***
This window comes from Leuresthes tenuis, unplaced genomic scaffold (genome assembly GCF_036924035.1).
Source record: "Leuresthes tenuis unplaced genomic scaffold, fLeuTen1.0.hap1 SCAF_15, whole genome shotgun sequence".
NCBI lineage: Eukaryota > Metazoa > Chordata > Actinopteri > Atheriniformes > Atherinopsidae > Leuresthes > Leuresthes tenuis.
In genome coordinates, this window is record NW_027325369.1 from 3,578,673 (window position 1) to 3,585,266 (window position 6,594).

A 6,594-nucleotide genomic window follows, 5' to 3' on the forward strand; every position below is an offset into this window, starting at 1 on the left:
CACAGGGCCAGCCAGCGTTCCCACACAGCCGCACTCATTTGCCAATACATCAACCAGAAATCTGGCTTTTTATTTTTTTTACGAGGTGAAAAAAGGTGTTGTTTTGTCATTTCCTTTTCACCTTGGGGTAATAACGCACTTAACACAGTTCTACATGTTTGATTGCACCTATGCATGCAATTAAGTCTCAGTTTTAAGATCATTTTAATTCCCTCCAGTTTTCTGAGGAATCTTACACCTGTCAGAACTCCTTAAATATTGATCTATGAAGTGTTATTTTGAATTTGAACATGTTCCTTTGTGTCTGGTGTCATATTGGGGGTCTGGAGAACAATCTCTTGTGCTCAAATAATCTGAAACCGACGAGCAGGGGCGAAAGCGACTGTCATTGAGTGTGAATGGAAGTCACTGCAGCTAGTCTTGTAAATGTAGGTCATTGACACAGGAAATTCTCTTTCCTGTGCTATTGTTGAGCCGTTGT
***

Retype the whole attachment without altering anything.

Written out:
This window comes from Leuresthes tenuis, unplaced genomic scaffold (genome assembly GCF_036924035.1).
Source record: "Leuresthes tenuis unplaced genomic scaffold, fLeuTen1.0.hap1 SCAF_15, whole genome shotgun sequence".
NCBI lineage: Eukaryota > Metazoa > Chordata > Actinopteri > Atheriniformes > Atherinopsidae > Leuresthes > Leuresthes tenuis.
In genome coordinates, this window is record NW_027325369.1 from 3,578,673 (window position 1) to 3,585,266 (window position 6,594).

A 6,594-nucleotide genomic window follows, 5' to 3' on the forward strand; every position below is an offset into this window, starting at 1 on the left:
CACAGGGCCAGCCAGCGTTCCCACACAGCCGCACTCATTTGCCAATACATCAACCAGAAATCTGGCTTTTTATTTTTTTTACGAGGTGAAAAAAGGTGTTGTTTTGTCATTTCCTTTTCACCTTGGGGTAATAACGCACTTAACACAGTTCTACATGTTTGATTGCACCTATGCATGCAATTAAGTCTCAGTTTTAAGATCATTTTAATTCCCTCCAGTTTTCTGAGGAATCTTACACCTGTCAGAACTCCTTAAATATTGATCTATGAAGTGTTATTTTGAATTTGAACATGTTCCTTTGTGTCTGGTGTCATATTGGGGGTCTGGAGAACAATCTCTTGTGCTCAAATAATCTGAAACCGACGAGCAGGGGCGAAAGCGACTGTCATTGAGTGTGAATGGAAGTCACTGCAGCTAGTCTTGTAAATGTAGGTCATTGACACAGGAAATTCTCTTTCCTGTGCTATTGTTGAGCCGTTGT